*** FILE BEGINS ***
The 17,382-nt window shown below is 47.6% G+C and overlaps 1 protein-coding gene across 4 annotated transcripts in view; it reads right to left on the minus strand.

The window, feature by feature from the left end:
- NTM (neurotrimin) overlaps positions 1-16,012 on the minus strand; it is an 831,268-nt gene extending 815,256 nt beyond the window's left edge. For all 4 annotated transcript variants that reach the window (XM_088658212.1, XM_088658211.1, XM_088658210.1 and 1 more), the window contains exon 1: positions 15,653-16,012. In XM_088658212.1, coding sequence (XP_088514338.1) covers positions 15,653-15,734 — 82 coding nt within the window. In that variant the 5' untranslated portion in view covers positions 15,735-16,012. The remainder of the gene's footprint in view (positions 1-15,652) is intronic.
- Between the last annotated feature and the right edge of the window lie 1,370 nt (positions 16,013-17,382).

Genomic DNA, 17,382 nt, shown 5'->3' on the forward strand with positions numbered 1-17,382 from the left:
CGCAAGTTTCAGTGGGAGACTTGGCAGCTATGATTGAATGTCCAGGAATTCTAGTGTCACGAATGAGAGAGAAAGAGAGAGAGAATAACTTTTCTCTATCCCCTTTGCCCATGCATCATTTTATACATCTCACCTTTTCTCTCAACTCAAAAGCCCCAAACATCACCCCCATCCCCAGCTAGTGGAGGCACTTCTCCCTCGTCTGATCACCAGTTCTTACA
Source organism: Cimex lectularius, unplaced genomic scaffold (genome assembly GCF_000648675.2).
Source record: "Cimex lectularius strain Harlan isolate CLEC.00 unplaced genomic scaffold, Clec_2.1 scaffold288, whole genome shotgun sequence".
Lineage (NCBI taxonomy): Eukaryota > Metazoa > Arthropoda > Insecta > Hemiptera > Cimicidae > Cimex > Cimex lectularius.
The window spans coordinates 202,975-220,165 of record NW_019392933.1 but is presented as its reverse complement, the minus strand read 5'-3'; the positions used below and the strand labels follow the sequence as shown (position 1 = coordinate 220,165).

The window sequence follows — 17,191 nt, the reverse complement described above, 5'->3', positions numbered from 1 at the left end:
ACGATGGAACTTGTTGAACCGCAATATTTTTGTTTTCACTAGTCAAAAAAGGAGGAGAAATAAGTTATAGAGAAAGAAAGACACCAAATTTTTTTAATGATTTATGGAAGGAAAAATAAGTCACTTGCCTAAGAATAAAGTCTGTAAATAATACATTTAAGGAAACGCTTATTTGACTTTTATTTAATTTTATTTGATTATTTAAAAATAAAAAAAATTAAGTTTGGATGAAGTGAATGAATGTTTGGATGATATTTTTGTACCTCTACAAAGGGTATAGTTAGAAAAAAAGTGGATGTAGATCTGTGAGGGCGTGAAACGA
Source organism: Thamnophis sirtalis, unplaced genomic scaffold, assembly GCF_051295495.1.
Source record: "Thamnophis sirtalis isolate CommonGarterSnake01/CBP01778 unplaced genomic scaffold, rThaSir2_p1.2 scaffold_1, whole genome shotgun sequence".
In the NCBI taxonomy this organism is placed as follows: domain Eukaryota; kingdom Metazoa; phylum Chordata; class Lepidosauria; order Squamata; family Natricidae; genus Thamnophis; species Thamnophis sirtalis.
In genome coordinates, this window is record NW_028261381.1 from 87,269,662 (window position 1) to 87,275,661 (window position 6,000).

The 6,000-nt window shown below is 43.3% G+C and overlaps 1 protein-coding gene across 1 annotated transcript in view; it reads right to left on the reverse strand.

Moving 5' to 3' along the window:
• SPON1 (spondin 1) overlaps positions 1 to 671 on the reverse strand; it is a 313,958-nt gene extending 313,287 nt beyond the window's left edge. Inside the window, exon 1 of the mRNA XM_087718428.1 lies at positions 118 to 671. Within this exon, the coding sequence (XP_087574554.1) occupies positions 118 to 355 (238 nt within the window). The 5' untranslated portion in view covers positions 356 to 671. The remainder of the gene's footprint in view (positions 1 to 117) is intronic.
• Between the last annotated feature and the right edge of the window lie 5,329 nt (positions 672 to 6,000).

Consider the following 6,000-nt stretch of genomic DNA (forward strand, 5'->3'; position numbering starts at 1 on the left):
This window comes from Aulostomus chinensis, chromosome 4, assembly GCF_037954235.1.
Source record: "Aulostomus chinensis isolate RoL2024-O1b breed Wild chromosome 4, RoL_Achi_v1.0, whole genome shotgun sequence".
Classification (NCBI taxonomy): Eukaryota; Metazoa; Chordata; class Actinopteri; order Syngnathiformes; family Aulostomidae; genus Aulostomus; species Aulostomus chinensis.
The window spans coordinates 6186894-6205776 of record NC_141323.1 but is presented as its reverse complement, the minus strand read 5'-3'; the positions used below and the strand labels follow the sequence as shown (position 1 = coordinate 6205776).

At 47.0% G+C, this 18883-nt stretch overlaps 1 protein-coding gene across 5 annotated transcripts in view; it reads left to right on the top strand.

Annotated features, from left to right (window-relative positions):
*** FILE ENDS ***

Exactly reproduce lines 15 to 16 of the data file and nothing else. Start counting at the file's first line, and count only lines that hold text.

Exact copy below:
In the NCBI taxonomy this organism is placed as follows: domain Eukaryota; kingdom Metazoa; phylum Chordata; class Lepidosauria; order Squamata; family Natricidae; genus Thamnophis; species Thamnophis sirtalis.
In genome coordinates, this window is record NW_028261381.1 from 87,269,662 (window position 1) to 87,275,661 (window position 6,000).